The 50th anniversary of the Supreme Court’s school desegregation decision of Brown v. Board of Education occurred in 2004, and the UI commemorated the historic case with a series of events during the 2003-04 academic year. The centerpiece was a three-day conference in April 2004.
Now the words of many of those who spoke at those events have been collected in “Remembering Brown at Fifty: The University of Illinois Commemorates Brown v. Board of Education.”
Published in December by the UI Press, the volume was edited by former UI history professor Orville Vernon Burton, now at Coastal Carolina University, and David O’Brien, a UI professor of art history.
Among the 32 contributors are well-known scholars, writers and activists such as Julian Bond, Joe R. Feagin, John Hope Franklin, Lani Guinier and Juan Williams – as well as numerous other UI faculty members and others with campus ties. In their papers and essays, they address the significance of the Brown decision in their lives or in their work in education and civil rights.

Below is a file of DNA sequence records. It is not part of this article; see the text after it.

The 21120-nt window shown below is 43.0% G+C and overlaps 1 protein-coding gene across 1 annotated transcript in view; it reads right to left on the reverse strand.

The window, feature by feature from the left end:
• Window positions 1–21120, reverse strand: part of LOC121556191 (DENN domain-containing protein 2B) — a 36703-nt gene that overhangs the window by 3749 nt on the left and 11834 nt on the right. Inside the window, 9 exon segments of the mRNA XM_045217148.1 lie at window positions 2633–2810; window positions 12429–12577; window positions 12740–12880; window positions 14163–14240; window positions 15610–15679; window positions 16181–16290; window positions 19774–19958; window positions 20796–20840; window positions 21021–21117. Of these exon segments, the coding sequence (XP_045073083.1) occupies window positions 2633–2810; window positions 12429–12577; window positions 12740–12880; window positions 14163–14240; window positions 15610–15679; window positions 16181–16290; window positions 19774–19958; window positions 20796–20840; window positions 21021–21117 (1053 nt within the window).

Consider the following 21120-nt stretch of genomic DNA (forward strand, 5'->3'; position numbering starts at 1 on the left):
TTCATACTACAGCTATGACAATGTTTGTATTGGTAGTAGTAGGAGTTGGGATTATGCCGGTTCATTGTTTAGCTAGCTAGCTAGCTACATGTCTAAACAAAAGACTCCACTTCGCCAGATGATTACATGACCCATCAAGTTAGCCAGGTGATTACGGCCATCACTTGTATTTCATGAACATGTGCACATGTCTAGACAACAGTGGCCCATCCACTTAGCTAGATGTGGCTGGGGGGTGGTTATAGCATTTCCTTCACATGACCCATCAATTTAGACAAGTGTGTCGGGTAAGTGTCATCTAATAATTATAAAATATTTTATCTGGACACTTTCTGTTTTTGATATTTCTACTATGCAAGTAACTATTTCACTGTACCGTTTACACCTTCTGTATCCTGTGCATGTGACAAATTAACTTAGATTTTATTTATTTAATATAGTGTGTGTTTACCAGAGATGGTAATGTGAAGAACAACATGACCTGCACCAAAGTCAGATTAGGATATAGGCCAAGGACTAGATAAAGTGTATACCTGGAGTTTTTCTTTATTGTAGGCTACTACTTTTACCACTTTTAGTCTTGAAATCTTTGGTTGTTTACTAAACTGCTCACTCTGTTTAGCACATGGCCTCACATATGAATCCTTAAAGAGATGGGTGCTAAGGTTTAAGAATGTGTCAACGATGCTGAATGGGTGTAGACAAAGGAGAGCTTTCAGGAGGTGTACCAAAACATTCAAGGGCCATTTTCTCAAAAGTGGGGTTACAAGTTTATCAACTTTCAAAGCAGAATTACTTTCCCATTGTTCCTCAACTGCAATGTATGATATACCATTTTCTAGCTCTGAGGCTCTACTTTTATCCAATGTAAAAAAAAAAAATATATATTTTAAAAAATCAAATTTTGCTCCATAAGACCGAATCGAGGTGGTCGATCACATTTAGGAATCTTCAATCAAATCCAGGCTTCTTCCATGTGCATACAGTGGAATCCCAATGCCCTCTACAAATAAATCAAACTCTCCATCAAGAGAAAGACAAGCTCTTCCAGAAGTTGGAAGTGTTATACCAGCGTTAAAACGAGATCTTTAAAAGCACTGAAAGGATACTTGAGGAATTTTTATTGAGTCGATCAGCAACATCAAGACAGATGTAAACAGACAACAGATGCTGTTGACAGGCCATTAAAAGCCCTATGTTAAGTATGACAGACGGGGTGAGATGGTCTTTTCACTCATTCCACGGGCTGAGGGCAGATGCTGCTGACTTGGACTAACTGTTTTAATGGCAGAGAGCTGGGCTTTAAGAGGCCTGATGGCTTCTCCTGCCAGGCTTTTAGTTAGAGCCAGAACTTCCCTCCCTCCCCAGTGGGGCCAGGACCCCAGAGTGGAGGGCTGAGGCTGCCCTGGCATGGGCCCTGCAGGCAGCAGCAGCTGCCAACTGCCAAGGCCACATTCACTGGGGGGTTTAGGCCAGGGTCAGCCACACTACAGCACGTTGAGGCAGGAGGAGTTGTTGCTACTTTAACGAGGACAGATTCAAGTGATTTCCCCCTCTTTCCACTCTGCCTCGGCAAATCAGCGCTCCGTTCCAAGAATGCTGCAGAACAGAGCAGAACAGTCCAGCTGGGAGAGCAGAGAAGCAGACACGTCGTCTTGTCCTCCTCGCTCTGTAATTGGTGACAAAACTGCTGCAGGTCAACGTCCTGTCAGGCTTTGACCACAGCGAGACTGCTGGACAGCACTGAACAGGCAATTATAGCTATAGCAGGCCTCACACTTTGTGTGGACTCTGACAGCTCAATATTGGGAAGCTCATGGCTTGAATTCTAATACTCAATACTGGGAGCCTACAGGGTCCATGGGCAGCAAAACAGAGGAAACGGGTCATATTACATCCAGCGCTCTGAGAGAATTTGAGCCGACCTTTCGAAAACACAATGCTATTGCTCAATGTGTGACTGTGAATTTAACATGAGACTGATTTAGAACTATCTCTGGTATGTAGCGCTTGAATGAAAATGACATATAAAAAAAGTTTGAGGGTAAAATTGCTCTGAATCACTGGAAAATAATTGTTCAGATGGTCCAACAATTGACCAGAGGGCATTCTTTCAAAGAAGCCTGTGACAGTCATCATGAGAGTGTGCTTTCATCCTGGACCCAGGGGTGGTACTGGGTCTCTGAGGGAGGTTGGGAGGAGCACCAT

According to Burton and O’Brien’s introduction, the essays in the book assess Brown’s specific successes and failures. Apart from that, however, they also look at a second generation of school desegregation litigation, challenges raised by school voucher and charter programs, prospects for parity in school funding, and challenges of integration today.
“Taken together, the essays in this volume demonstrate how much the issues and injustices at the root of the Brown decision are still unfortunately with us today,” the editors write. At the same time, however, “the heroic efforts of those who have fought for racial equality and the concrete successes that have come in the name of Brown are cause for celebration.”